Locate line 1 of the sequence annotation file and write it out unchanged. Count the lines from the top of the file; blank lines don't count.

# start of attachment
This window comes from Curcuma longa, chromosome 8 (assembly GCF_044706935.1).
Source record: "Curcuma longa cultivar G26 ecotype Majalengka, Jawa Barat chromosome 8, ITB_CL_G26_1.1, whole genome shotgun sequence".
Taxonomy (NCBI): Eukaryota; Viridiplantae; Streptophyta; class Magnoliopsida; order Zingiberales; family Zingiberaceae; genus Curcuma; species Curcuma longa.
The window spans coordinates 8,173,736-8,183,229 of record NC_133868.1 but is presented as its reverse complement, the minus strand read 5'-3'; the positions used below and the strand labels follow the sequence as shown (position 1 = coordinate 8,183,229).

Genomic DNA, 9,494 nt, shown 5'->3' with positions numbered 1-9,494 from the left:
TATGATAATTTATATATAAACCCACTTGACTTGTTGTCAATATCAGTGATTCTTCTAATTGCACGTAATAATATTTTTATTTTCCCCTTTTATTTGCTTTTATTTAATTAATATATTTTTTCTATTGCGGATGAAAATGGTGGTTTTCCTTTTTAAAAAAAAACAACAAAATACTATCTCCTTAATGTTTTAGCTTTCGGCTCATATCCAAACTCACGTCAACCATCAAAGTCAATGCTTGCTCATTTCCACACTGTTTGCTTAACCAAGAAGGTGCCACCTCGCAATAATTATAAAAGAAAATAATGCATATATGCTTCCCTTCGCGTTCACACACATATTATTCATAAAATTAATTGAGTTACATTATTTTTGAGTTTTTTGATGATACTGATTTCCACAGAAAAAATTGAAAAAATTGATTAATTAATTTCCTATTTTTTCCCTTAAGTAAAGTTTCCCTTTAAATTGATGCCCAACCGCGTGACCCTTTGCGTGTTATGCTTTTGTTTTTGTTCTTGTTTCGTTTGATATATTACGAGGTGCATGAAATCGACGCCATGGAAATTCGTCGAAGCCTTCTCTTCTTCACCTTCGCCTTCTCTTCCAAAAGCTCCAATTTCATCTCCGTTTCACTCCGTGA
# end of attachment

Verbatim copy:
This window comes from Curcuma longa, chromosome 8 (assembly GCF_044706935.1).